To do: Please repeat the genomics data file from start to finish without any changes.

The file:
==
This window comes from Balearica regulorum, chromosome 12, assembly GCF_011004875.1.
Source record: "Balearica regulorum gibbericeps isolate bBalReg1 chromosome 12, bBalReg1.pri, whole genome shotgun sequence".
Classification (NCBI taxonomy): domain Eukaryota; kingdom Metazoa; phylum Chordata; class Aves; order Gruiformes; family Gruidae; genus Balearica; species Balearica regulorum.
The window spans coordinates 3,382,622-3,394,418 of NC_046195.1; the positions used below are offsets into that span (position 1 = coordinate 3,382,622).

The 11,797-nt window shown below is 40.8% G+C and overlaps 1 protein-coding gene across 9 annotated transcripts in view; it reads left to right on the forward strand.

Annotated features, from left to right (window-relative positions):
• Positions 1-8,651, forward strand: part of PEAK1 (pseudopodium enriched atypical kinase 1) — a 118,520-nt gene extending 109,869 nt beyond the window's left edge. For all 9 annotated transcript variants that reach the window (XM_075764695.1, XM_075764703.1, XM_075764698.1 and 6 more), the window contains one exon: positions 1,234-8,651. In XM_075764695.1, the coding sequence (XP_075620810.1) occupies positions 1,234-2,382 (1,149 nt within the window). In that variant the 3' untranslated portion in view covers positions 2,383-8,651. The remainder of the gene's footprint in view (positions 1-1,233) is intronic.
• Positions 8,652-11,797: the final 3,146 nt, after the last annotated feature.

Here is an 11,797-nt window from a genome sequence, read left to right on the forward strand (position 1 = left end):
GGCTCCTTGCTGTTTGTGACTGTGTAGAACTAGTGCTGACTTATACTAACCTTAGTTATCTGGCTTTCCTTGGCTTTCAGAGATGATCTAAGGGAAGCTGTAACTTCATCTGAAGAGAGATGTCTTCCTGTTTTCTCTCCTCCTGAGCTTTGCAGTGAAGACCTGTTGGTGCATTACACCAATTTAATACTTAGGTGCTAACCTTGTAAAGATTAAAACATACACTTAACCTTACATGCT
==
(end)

This window comes from Balearica regulorum, chromosome 12, assembly GCF_011004875.1.
Source record: "Balearica regulorum gibbericeps isolate bBalReg1 chromosome 12, bBalReg1.pri, whole genome shotgun sequence".
Classification (NCBI taxonomy): domain Eukaryota; kingdom Metazoa; phylum Chordata; class Aves; order Gruiformes; family Gruidae; genus Balearica; species Balearica regulorum.
The window spans coordinates 3,382,622-3,394,418 of NC_046195.1; the positions used below are offsets into that span (position 1 = coordinate 3,382,622).

The 11,797-nt window shown below is 40.8% G+C and overlaps 1 protein-coding gene across 9 annotated transcripts in view; it reads left to right on the forward strand.

Annotated features, from left to right (window-relative positions):
• Positions 1-8,651, forward strand: part of PEAK1 (pseudopodium enriched atypical kinase 1) — a 118,520-nt gene extending 109,869 nt beyond the window's left edge. For all 9 annotated transcript variants that reach the window (XM_075764695.1, XM_075764703.1, XM_075764698.1 and 6 more), the window contains one exon: positions 1,234-8,651. In XM_075764695.1, the coding sequence (XP_075620810.1) occupies positions 1,234-2,382 (1,149 nt within the window). In that variant the 3' untranslated portion in view covers positions 2,383-8,651. The remainder of the gene's footprint in view (positions 1-1,233) is intronic.
• Positions 8,652-11,797: the final 3,146 nt, after the last annotated feature.

Here is an 11,797-nt window from a genome sequence, read left to right on the forward strand (position 1 = left end):
GGCTCCTTGCTGTTTGTGACTGTGTAGAACTAGTGCTGACTTATACTAACCTTAGTTATCTGGCTTTCCTTGGCTTTCAGAGATGATCTAAGGGAAGCTGTAACTTCATCTGAAGAGAGATGTCTTCCTGTTTTCTCTCCTCCTGAGCTTTGCAGTGAAGACCTGTTGGTGCATTACACCAATTTAATACTTAGGTGCTAACCTTGTAAAGATTAAAACATACACTTAACCTTACATGCT